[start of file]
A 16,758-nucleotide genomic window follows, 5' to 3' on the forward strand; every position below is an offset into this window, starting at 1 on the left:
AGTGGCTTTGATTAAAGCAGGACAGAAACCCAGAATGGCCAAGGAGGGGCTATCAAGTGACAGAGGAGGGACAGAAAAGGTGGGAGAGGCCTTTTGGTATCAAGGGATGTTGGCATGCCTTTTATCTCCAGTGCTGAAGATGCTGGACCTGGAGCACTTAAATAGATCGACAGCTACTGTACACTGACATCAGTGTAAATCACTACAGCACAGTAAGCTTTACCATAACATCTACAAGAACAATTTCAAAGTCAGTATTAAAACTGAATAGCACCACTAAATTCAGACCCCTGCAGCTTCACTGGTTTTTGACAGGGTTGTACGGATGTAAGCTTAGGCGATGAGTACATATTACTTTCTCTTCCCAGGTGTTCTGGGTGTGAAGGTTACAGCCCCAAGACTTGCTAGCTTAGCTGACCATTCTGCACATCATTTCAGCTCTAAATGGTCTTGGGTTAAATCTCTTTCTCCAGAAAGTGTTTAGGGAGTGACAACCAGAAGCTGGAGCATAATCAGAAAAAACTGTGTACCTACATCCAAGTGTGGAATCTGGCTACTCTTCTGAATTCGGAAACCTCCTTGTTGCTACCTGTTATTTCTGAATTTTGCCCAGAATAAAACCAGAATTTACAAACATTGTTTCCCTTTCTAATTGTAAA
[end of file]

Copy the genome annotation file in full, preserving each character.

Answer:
A 16,758-nucleotide genomic window follows, 5' to 3' on the forward strand; every position below is an offset into this window, starting at 1 on the left:
AGTGGCTTTGATTAAAGCAGGACAGAAACCCAGAATGGCCAAGGAGGGGCTATCAAGTGACAGAGGAGGGACAGAAAAGGTGGGAGAGGCCTTTTGGTATCAAGGGATGTTGGCATGCCTTTTATCTCCAGTGCTGAAGATGCTGGACCTGGAGCACTTAAATAGATCGACAGCTACTGTACACTGACATCAGTGTAAATCACTACAGCACAGTAAGCTTTACCATAACATCTACAAGAACAATTTCAAAGTCAGTATTAAAACTGAATAGCACCACTAAATTCAGACCCCTGCAGCTTCACTGGTTTTTGACAGGGTTGTACGGATGTAAGCTTAGGCGATGAGTACATATTACTTTCTCTTCCCAGGTGTTCTGGGTGTGAAGGTTACAGCCCCAAGACTTGCTAGCTTAGCTGACCATTCTGCACATCATTTCAGCTCTAAATGGTCTTGGGTTAAATCTCTTTCTCCAGAAAGTGTTTAGGGAGTGACAACCAGAAGCTGGAGCATAATCAGAAAAAACTGTGTACCTACATCCAAGTGTGGAATCTGGCTACTCTTCTGAATTCGGAAACCTCCTTGTTGCTACCTGTTATTTCTGAATTTTGCCCAGAATAAAACCAGAATTTACAAACATTGTTTCCCTTTCTAATTGTAAA